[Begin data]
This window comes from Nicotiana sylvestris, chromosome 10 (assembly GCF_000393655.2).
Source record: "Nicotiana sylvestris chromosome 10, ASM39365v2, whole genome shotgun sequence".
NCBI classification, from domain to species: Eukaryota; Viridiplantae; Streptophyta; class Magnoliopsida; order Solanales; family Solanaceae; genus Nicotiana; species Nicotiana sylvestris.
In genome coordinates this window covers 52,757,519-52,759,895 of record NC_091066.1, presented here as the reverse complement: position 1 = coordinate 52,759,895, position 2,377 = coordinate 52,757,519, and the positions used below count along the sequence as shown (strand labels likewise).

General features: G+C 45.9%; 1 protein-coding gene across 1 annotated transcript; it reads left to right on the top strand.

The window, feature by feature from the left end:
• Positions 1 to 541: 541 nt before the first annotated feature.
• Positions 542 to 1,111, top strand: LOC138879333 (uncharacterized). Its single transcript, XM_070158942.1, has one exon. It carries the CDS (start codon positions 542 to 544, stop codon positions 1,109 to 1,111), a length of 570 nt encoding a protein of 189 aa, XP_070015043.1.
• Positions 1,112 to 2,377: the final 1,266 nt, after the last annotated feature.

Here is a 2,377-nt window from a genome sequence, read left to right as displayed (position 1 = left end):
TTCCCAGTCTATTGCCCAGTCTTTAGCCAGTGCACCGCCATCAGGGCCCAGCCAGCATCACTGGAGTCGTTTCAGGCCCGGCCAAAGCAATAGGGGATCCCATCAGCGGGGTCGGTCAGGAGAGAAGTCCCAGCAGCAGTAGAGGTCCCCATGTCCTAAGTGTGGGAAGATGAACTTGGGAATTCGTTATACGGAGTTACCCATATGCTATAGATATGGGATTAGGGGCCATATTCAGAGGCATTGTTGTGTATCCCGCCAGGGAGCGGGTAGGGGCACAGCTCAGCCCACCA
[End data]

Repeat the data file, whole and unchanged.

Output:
This window comes from Nicotiana sylvestris, chromosome 10 (assembly GCF_000393655.2).
Source record: "Nicotiana sylvestris chromosome 10, ASM39365v2, whole genome shotgun sequence".
NCBI classification, from domain to species: Eukaryota; Viridiplantae; Streptophyta; class Magnoliopsida; order Solanales; family Solanaceae; genus Nicotiana; species Nicotiana sylvestris.
In genome coordinates this window covers 52,757,519-52,759,895 of record NC_091066.1, presented here as the reverse complement: position 1 = coordinate 52,759,895, position 2,377 = coordinate 52,757,519, and the positions used below count along the sequence as shown (strand labels likewise).

General features: G+C 45.9%; 1 protein-coding gene across 1 annotated transcript; it reads left to right on the top strand.

The window, feature by feature from the left end:
• Positions 1 to 541: 541 nt before the first annotated feature.
• Positions 542 to 1,111, top strand: LOC138879333 (uncharacterized). Its single transcript, XM_070158942.1, has one exon. It carries the CDS (start codon positions 542 to 544, stop codon positions 1,109 to 1,111), a length of 570 nt encoding a protein of 189 aa, XP_070015043.1.
• Positions 1,112 to 2,377: the final 1,266 nt, after the last annotated feature.

Here is a 2,377-nt window from a genome sequence, read left to right as displayed (position 1 = left end):
TTCCCAGTCTATTGCCCAGTCTTTAGCCAGTGCACCGCCATCAGGGCCCAGCCAGCATCACTGGAGTCGTTTCAGGCCCGGCCAAAGCAATAGGGGATCCCATCAGCGGGGTCGGTCAGGAGAGAAGTCCCAGCAGCAGTAGAGGTCCCCATGTCCTAAGTGTGGGAAGATGAACTTGGGAATTCGTTATACGGAGTTACCCATATGCTATAGATATGGGATTAGGGGCCATATTCAGAGGCATTGTTGTGTATCCCGCCAGGGAGCGGGTAGGGGCACAGCTCAGCCCACCA